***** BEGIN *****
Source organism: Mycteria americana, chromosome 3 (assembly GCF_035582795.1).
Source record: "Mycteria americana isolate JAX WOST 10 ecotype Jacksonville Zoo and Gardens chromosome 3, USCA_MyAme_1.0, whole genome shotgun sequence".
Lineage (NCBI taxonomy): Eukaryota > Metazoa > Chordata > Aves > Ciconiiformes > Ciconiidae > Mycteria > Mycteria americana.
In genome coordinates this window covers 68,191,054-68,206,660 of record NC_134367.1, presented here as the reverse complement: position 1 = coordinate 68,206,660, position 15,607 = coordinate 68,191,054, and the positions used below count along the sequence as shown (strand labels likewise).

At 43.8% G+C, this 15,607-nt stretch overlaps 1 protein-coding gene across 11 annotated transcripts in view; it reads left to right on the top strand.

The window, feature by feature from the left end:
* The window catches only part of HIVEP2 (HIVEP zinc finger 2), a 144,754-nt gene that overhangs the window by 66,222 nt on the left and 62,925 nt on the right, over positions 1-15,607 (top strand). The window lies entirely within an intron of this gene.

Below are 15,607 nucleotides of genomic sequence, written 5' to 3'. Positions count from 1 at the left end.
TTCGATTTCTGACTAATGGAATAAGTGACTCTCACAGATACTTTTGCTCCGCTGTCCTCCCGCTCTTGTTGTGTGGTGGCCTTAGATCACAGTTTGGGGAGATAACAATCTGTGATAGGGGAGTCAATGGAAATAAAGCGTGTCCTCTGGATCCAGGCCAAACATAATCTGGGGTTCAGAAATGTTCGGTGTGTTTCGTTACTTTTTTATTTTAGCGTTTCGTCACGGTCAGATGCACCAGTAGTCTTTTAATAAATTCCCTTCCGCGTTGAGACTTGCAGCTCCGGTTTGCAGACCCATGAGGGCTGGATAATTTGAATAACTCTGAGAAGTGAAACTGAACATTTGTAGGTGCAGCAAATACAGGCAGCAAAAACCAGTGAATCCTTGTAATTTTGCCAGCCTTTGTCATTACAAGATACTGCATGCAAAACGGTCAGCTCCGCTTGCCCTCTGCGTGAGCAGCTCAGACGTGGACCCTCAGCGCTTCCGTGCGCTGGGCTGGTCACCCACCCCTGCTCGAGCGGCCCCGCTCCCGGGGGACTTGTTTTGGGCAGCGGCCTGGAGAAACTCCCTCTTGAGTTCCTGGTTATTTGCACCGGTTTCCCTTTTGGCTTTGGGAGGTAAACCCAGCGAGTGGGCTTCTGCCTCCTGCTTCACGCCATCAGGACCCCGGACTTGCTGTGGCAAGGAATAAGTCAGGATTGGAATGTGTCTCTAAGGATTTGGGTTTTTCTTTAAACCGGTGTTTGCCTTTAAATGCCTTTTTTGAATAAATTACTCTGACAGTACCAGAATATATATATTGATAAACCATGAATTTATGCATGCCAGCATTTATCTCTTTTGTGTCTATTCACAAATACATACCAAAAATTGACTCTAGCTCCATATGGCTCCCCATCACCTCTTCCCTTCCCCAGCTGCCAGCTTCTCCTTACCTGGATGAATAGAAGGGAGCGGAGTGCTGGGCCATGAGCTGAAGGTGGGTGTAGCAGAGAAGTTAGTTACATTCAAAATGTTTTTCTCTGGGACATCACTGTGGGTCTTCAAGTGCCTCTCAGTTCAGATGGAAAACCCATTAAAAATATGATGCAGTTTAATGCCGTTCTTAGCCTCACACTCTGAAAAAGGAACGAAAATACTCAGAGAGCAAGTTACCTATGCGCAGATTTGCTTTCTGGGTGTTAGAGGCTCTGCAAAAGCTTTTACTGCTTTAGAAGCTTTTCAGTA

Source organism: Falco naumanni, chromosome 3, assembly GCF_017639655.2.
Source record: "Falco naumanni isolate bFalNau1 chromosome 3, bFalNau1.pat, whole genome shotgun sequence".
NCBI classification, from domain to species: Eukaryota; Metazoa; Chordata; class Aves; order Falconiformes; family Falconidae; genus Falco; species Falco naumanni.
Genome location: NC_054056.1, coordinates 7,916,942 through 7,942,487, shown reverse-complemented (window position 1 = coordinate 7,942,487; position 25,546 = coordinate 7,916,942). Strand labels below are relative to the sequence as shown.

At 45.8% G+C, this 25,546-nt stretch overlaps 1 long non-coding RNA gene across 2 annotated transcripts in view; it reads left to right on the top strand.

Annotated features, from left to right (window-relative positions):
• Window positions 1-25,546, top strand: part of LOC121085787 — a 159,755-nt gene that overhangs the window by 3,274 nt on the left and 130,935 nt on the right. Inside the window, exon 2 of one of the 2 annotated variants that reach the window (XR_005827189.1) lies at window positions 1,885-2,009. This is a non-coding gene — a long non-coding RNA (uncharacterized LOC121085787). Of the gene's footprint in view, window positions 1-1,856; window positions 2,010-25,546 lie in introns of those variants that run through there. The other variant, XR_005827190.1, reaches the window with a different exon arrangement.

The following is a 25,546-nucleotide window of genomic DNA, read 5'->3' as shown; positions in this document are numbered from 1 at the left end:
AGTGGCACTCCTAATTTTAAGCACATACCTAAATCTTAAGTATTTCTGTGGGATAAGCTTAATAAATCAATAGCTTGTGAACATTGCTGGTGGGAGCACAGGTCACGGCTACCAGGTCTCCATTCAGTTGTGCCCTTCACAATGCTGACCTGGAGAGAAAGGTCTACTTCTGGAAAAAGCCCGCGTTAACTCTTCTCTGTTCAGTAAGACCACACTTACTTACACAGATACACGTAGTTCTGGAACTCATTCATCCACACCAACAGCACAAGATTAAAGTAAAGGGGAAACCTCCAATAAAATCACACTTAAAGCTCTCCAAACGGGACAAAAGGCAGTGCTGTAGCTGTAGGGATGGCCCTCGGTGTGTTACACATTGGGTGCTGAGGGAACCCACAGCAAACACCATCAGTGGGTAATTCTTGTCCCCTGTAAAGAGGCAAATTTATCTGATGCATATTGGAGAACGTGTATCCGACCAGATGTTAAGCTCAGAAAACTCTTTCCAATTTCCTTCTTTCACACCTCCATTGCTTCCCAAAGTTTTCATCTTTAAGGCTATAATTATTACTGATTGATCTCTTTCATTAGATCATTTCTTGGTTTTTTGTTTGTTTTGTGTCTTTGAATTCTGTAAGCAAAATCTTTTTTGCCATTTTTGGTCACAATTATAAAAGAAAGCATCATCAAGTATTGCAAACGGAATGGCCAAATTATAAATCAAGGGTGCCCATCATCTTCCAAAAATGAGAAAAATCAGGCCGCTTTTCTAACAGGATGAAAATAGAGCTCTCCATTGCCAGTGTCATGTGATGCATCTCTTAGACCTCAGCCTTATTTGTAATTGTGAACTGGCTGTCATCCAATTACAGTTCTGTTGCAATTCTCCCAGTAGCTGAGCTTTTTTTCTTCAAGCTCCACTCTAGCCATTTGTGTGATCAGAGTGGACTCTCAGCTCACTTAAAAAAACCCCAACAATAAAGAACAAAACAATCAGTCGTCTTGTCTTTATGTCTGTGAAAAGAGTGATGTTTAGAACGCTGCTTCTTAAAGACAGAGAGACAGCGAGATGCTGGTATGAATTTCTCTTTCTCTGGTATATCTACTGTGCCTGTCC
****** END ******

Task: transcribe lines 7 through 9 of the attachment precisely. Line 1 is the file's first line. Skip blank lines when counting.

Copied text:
* The window catches only part of HIVEP2 (HIVEP zinc finger 2), a 144,754-nt gene that overhangs the window by 66,222 nt on the left and 62,925 nt on the right, over positions 1-15,607 (top strand). The window lies entirely within an intron of this gene.

Below are 15,607 nucleotides of genomic sequence, written 5' to 3'. Positions count from 1 at the left end.
TTCGATTTCTGACTAATGGAATAAGTGACTCTCACAGATACTTTTGCTCCGCTGTCCTCCCGCTCTTGTTGTGTGGTGGCCTTAGATCACAGTTTGGGGAGATAACAATCTGTGATAGGGGAGTCAATGGAAATAAAGCGTGTCCTCTGGATCCAGGCCAAACATAATCTGGGGTTCAGAAATGTTCGGTGTGTTTCGTTACTTTTTTATTTTAGCGTTTCGTCACGGTCAGATGCACCAGTAGTCTTTTAATAAATTCCCTTCCGCGTTGAGACTTGCAGCTCCGGTTTGCAGACCCATGAGGGCTGGATAATTTGAATAACTCTGAGAAGTGAAACTGAACATTTGTAGGTGCAGCAAATACAGGCAGCAAAAACCAGTGAATCCTTGTAATTTTGCCAGCCTTTGTCATTACAAGATACTGCATGCAAAACGGTCAGCTCCGCTTGCCCTCTGCGTGAGCAGCTCAGACGTGGACCCTCAGCGCTTCCGTGCGCTGGGCTGGTCACCCACCCCTGCTCGAGCGGCCCCGCTCCCGGGGGACTTGTTTTGGGCAGCGGCCTGGAGAAACTCCCTCTTGAGTTCCTGGTTATTTGCACCGGTTTCCCTTTTGGCTTTGGGAGGTAAACCCAGCGAGTGGGCTTCTGCCTCCTGCTTCACGCCATCAGGACCCCGGACTTGCTGTGGCAAGGAATAAGTCAGGATTGGAATGTGTCTCTAAGGATTTGGGTTTTTCTTTAAACCGGTGTTTGCCTTTAAATGCCTTTTTTGAATAAATTACTCTGACAGTACCAGAATATATATATTGATAAACCATGAATTTATGCATGCCAGCATTTATCTCTTTTGTGTCTATTCACAAATACATACCAAAAATTGACTCTAGCTCCATATGGCTCCCCATCACCTCTTCCCTTCCCCAGCTGCCAGCTTCTCCTTACCTGGATGAATAGAAGGGAGCGGAGTGCTGGGCCATGAGCTGAAGGTGGGTGTAGCAGAGAAGTTAGTTACATTCAAAATGTTTTTCTCTGGGACATCACTGTGGGTCTTCAAGTGCCTCTCAGTTCAGATGGAAAACCCATTAAAAATATGATGCAGTTTAATGCCGTTCTTAGCCTCACACTCTGAAAAAGGAACGAAAATACTCAGAGAGCAAGTTACCTATGCGCAGATTTGCTTTCTGGGTGTTAGAGGCTCTGCAAAAGCTTTTACTGCTTTAGAAGCTTTTCAGTA